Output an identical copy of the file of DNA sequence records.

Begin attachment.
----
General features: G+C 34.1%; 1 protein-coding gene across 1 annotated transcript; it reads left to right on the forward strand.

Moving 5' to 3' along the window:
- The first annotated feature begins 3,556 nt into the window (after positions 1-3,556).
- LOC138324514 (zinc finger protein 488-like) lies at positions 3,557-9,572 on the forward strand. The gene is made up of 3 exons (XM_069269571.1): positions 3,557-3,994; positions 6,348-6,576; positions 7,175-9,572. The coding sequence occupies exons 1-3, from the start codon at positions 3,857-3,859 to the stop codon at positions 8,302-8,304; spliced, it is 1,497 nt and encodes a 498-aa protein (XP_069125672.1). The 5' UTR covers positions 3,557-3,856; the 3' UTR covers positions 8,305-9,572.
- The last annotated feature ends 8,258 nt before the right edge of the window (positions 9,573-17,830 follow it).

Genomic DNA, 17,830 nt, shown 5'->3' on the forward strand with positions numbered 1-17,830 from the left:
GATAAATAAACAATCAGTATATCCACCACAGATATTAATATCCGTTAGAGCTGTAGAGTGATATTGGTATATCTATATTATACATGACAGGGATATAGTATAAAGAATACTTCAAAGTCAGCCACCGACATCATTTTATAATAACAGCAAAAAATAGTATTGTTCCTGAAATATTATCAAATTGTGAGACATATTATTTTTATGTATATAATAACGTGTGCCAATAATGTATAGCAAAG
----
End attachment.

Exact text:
General features: G+C 34.1%; 1 protein-coding gene across 1 annotated transcript; it reads left to right on the forward strand.

Moving 5' to 3' along the window:
- The first annotated feature begins 3,556 nt into the window (after positions 1-3,556).
- LOC138324514 (zinc finger protein 488-like) lies at positions 3,557-9,572 on the forward strand. The gene is made up of 3 exons (XM_069269571.1): positions 3,557-3,994; positions 6,348-6,576; positions 7,175-9,572. The coding sequence occupies exons 1-3, from the start codon at positions 3,857-3,859 to the stop codon at positions 8,302-8,304; spliced, it is 1,497 nt and encodes a 498-aa protein (XP_069125672.1). The 5' UTR covers positions 3,557-3,856; the 3' UTR covers positions 8,305-9,572.
- The last annotated feature ends 8,258 nt before the right edge of the window (positions 9,573-17,830 follow it).

Genomic DNA, 17,830 nt, shown 5'->3' on the forward strand with positions numbered 1-17,830 from the left:
GATAAATAAACAATCAGTATATCCACCACAGATATTAATATCCGTTAGAGCTGTAGAGTGATATTGGTATATCTATATTATACATGACAGGGATATAGTATAAAGAATACTTCAAAGTCAGCCACCGACATCATTTTATAATAACAGCAAAAAATAGTATTGTTCCTGAAATATTATCAAATTGTGAGACATATTATTTTTATGTATATAATAACGTGTGCCAATAATGTATAGCAAAG